The debate on Brexit has now dominated the front pages of major newspapers, social media and news bulletins for close to three years and, with the leaving date now moved back to 31 October, it’s going to carry on a good bit longer.
It’s not just politicians struggling to agree on a coherent plan on Britain’s future: we have all been engaged in debate and become frustrated at the lack of political leadership in Westminster. People argue over Leave/Remain with their neighbours, family members and even strangers. There is no doubt that Brexit has been incredibly divisive and, in addition to its economic and political cost, there is a human and social cost – we are now a more divided society.
However, one space that remains relatively Brexit-free seems to be the classroom. “We don’t talk about Brexit at school, it’s too political,” some young people told me recently. And rightly so, some might argue, given how divisive Brexit is and schools being required to remain neutral on political matters. Political discussions are becoming more polarised: Brexit; Trump; teachers’ strikes for better pay. Children’s strikes to raise awareness of climate change. One can understand how it might be easier to just stay away from even mentioning these issues.
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However, our young people don’t live in a void of information – they watch the news, use social media, discuss things with their families at home, and eight- and nine-year-olds write letters to the prime minister. Despite some seeing young people are apathetic and disengaged, 75 per cent of 16- and 17-year-olds voted in the Scottish independence referendum.
A majority of young people say they would like to have more information on political parties and politics in general. They have a thirst for knowledge and debate – they want to talk about the issues which are likely to impact them and their futures. Teachers tend to be strongly in favour of remaining, yet many remain reluctant to discuss Brexit in the classroom. A primary teacher told me recently she even dropped Europe as a topic recently, “as it’s too controversial now’”. But we need to talk in classrooms about Brexit.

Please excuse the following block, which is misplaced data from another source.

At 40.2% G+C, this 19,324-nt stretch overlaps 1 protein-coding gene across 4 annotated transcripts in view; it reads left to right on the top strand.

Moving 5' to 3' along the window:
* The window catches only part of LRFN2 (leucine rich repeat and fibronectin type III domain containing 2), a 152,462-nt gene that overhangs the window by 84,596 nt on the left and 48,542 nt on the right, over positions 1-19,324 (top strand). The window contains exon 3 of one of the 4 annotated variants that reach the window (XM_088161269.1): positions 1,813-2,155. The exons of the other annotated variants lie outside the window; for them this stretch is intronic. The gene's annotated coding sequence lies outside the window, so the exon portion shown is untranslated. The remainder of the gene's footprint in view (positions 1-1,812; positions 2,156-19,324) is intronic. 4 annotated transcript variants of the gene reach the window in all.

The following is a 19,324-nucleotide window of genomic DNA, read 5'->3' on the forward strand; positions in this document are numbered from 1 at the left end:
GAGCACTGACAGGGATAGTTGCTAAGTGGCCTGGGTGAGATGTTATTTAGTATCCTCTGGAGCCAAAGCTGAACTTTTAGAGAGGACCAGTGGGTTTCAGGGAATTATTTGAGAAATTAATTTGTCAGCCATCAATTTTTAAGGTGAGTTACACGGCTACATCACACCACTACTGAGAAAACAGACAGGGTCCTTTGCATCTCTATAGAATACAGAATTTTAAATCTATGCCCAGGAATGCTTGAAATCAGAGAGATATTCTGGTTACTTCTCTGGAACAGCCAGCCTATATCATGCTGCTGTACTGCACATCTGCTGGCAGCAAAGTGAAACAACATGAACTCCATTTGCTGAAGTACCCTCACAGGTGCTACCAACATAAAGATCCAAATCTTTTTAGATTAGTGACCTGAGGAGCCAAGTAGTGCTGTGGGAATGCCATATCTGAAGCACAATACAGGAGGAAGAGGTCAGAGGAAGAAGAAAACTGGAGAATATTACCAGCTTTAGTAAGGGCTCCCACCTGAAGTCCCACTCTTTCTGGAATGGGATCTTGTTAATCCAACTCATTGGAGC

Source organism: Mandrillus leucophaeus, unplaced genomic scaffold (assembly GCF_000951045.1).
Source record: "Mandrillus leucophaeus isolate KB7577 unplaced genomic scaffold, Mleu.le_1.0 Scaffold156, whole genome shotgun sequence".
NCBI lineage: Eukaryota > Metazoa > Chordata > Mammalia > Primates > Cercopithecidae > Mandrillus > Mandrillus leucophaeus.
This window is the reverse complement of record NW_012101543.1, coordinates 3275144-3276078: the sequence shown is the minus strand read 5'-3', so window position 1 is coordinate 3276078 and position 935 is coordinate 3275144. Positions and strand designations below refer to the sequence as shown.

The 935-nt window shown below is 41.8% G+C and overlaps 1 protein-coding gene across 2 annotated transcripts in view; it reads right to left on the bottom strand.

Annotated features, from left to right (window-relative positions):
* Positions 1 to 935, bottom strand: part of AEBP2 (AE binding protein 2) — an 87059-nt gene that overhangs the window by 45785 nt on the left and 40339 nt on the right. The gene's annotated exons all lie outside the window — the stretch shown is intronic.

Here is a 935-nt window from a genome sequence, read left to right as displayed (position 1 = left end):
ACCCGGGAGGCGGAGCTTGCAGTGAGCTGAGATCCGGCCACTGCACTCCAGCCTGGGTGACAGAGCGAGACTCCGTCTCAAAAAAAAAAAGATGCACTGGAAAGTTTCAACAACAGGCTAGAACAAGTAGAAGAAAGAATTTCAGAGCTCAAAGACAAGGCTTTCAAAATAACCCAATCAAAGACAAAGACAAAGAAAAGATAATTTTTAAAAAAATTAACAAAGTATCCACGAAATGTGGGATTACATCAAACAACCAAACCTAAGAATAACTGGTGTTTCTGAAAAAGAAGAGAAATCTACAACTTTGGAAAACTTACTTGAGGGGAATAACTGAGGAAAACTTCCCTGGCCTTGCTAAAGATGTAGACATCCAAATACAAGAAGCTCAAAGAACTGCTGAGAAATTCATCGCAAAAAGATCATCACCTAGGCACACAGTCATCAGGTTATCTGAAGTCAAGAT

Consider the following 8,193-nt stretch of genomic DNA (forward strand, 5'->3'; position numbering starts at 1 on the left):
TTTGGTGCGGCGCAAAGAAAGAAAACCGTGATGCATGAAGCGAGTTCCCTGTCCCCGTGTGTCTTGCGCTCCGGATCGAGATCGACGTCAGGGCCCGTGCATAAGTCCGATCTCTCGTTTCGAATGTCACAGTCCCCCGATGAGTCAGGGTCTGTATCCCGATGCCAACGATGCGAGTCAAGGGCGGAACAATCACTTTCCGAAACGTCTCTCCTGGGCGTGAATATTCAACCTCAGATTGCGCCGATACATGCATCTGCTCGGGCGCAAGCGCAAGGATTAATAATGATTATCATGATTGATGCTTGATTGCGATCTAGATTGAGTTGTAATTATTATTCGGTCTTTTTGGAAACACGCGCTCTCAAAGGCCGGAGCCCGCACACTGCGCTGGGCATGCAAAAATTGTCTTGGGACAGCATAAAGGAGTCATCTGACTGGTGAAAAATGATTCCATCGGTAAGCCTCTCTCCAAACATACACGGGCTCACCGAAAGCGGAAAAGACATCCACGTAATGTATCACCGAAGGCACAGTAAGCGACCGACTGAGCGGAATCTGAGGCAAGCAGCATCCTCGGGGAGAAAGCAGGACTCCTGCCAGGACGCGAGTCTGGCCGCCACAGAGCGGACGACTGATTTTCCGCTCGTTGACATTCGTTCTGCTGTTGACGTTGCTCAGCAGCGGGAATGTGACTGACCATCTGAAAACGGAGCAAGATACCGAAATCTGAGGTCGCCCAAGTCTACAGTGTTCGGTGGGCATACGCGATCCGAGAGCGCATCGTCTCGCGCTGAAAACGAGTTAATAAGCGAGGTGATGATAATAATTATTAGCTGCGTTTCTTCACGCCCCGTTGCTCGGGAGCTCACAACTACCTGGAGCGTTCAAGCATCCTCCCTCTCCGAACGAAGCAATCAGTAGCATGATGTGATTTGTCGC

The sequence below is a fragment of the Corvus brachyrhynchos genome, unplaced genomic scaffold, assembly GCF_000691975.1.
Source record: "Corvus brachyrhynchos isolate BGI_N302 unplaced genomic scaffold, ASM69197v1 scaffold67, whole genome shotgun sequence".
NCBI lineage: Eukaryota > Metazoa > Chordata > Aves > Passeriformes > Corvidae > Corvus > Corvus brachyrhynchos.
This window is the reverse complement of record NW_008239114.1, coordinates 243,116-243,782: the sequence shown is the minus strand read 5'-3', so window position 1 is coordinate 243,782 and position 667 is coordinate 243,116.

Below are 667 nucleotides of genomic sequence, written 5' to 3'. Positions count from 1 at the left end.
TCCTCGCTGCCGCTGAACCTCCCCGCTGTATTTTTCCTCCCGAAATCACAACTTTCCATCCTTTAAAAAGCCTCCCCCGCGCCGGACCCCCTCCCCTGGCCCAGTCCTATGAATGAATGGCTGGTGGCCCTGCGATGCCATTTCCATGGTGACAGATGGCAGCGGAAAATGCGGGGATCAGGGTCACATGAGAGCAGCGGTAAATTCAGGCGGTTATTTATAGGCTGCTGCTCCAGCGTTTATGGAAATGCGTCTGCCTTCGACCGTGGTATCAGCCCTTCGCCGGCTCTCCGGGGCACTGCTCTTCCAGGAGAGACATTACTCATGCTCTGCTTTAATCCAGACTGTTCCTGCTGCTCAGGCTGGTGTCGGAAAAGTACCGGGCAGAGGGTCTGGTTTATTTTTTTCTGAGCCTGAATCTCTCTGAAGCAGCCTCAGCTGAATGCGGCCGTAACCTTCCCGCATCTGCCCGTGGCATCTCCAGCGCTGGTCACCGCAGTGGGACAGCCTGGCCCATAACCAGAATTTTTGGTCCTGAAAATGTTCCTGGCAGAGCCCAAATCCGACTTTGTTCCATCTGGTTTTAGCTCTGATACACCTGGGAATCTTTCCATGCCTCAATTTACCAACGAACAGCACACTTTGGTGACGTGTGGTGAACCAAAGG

Leaving the EU will clearly have an impact on our economy and trade, our freedom to move across countries, travel or study abroad – it will change our society and how we relate to each other, if it hasn’t already. Young people will be affected by the decision a majority of adults with voting rights took in June 2016. Talking about politics in the classroom is controversial and can potentially get teachers in trouble – indeed a comment might be enough to get a parent to complain or lead to disciplinary action. For those teaching subjects such as modern studies, history, sociology or citizenship, avoiding questions on migration, racism, climate change, political parties and human rights is almost impossible. But what about the rest? Should teachers avoid these topics entirely, as “too controversial”, or should we challenge this view and understand that young people need schools to explain contentious issues and create opportunities for healthy debate?